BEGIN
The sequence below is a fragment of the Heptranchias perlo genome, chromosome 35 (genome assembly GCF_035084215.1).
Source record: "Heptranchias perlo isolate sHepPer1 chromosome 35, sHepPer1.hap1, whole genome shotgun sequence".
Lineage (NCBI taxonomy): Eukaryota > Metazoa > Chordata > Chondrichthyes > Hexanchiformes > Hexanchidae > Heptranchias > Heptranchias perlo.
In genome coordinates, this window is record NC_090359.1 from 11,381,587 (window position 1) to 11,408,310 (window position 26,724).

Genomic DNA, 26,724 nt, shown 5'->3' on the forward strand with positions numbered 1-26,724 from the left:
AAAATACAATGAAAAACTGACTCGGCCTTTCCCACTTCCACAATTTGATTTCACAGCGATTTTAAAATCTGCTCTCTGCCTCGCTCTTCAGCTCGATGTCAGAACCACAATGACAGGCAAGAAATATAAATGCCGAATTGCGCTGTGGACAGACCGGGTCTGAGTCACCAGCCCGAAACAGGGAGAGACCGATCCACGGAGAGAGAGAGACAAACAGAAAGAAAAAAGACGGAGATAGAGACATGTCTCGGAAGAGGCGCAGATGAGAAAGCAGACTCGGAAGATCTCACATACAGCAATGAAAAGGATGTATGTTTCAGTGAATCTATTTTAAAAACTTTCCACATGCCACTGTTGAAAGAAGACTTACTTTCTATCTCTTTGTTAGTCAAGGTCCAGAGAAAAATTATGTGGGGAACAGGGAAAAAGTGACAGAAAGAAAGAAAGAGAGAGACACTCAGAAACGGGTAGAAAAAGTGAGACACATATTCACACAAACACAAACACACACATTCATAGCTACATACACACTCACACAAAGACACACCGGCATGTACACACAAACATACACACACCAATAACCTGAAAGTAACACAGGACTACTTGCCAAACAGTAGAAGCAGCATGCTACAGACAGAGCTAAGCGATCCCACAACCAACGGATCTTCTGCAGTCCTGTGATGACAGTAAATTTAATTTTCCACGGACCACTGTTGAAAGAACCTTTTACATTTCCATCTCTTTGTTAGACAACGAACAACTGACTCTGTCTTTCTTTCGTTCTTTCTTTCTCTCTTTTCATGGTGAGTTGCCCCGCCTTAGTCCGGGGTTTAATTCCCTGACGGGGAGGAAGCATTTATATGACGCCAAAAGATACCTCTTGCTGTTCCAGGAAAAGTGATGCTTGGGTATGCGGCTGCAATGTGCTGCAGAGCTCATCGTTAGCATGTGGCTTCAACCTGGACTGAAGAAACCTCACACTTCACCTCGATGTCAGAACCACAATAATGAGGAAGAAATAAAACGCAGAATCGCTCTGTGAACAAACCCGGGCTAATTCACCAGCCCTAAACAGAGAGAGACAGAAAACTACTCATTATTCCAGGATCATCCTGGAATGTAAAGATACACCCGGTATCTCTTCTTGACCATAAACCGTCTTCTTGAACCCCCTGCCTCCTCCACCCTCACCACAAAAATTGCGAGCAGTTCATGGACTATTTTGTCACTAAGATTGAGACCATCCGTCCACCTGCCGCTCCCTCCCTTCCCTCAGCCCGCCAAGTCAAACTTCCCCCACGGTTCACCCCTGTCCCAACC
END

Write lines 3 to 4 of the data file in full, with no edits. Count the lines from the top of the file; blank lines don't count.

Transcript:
Lineage (NCBI taxonomy): Eukaryota > Metazoa > Chordata > Chondrichthyes > Hexanchiformes > Hexanchidae > Heptranchias > Heptranchias perlo.
In genome coordinates, this window is record NC_090359.1 from 11,381,587 (window position 1) to 11,408,310 (window position 26,724).